Author Topic: Table Top Roleplaying  (Read 11241 times)

Shadow Witch

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Table Top Roleplaying
« on: December 12, 2012, 11:06:42 PM »
Thinking of putting together a table top roleplaying game to help with withdrawal - What system would you use

Zekiran

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Re: Table Top Roleplaying
« Reply #1 on: December 12, 2012, 11:42:24 PM »
Depends, what do you like?

>_> I do have my own system, the World of Zekira, which is in need of actual playtesting. It's a remarkably flexible world, with an equally flexible percentage-based system. Alien/modern setting with a variety of things which might make some groups uncomfortable. Powers and mutations = play as a hero/madman (because you know, you have to pay for all that property damage you and your crazy team does), breeding and genetics = play as a furry, politics and intrigue, exploration, even flying horse races.




Anyway... there are lots of systems, and plenty of them available as pdfs online to try out too.

Ad_Astra

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Re: Table Top Roleplaying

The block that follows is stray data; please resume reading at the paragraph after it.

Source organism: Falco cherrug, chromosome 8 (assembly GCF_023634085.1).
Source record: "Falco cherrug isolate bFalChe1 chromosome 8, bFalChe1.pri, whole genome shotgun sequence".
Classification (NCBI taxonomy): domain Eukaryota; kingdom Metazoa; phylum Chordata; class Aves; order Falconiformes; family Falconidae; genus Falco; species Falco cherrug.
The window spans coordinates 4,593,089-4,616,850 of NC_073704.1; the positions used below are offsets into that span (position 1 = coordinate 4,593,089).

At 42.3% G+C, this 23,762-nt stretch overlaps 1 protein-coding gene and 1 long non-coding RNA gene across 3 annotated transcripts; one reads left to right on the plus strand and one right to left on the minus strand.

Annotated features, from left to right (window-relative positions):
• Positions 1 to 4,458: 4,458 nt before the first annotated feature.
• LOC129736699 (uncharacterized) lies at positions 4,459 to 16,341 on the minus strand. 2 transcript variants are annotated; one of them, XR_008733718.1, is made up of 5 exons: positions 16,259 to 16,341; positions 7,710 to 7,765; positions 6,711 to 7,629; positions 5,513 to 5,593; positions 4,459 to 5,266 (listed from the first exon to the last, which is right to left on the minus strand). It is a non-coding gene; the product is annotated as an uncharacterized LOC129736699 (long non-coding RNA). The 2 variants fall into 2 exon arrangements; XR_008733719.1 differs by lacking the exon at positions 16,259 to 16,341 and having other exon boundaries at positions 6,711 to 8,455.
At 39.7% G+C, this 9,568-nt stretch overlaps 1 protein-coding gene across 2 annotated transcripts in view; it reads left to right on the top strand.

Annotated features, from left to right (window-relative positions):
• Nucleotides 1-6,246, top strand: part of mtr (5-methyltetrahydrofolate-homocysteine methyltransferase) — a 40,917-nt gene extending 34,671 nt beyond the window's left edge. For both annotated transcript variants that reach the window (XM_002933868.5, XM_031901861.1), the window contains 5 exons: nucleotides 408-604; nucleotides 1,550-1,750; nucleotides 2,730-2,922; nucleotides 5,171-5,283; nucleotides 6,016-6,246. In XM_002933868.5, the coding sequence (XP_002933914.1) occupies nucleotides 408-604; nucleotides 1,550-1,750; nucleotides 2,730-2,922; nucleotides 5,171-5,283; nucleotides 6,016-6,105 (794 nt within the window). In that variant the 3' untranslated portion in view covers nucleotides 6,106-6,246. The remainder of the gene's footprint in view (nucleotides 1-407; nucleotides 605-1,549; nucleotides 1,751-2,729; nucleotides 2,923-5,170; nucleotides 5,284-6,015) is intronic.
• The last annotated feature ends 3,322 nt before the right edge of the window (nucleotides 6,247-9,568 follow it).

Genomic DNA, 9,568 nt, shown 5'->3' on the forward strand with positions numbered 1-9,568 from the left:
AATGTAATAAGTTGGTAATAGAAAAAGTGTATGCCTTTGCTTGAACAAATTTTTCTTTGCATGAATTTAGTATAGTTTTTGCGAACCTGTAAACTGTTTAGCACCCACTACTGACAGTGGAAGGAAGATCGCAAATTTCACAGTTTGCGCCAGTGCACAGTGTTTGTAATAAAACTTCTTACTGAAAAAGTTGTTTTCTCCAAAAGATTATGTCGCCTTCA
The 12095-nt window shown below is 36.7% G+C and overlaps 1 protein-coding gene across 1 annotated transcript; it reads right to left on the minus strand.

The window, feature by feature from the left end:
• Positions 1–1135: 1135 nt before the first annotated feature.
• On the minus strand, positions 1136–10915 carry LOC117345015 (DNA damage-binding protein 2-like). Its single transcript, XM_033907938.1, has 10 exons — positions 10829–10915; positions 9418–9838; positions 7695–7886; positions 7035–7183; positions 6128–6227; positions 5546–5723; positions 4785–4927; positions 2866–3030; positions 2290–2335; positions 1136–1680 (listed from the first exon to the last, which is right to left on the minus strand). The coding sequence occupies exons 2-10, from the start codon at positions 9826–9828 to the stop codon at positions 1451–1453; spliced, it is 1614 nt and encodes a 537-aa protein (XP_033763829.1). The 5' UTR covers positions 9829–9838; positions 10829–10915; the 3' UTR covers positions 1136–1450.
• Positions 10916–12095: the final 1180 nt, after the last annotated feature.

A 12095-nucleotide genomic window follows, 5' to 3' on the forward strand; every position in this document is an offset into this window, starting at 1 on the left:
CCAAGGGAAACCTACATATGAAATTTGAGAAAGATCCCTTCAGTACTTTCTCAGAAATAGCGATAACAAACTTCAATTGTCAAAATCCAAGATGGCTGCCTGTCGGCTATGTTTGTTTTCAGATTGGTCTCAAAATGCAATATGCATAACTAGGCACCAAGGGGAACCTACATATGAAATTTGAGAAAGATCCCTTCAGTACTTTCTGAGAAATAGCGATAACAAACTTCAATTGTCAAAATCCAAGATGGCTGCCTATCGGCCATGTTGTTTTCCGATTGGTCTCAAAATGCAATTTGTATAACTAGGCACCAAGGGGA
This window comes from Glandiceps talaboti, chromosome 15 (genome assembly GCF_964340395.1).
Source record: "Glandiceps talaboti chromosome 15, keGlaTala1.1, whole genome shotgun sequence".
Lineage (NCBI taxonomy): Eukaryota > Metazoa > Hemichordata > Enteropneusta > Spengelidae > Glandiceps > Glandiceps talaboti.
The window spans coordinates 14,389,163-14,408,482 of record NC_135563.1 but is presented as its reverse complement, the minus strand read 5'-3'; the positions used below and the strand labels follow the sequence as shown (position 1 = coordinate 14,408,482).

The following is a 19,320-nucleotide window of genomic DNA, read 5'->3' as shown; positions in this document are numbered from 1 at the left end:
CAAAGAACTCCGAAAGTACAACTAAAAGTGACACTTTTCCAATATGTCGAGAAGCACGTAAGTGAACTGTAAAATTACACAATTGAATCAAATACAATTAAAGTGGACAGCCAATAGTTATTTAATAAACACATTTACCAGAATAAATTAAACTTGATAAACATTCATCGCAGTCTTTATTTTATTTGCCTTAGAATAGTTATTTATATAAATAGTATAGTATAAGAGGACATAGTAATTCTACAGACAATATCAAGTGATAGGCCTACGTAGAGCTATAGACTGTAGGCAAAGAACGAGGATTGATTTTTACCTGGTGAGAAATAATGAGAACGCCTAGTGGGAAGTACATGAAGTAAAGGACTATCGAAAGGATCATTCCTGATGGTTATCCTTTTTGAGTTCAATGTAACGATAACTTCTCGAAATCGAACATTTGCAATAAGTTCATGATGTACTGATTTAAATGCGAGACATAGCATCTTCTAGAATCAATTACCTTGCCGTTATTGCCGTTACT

« Reply #2 on: December 13, 2012, 12:00:53 AM »
If you want to feed your superhero addiction, I highly recommend Mutants & Masterminds. The powers system is pretty flexible and you can duplicate most CoH/V powersets.

Aleksandros

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Re: Table Top Roleplaying
« Reply #3 on: December 13, 2012, 06:35:05 PM »
If you can find it (very likely out of print for ages), Villains & Vigilantes was always popular with my weekly gaming group.  And there's always the classic, and IMHO best Superhero tabletop, Champions by Hero System Games.  The Hero system lets you do just about anything, and there was tons of sourcebooks released over the years.

Kistulot

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Re: Table Top Roleplaying
« Reply #4 on: December 13, 2012, 09:15:09 PM »
The Hero system lets you do just about anything, and there was tons of sourcebooks released over the years.

It is however a bit dauntingly complex. I've been debating running a game of it, though...
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Profit

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Re: Table Top Roleplaying
« Reply #5 on: December 14, 2012, 05:01:27 PM »
If you are looking for quick and easy superheroes Mutants & Masterminds is awesome.

Harlequin565

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Re: Table Top Roleplaying
« Reply #6 on: December 14, 2012, 05:05:12 PM »
Champions is a complex system for sure - and as a GM you almost certainly need to know more than your players. However walking through character generation with novices allows you to keep control of the power levels.

A simpler system was Marvel Superheroes but I have no idea how easy that is to get hold of. But once I'd got my head around Champions, I didn't look back. (Never tried V&V)

Other non-superheroic options: (caveat - most of this would have to be sourced 2nd hand as I have no clue how "in-print" these games are now)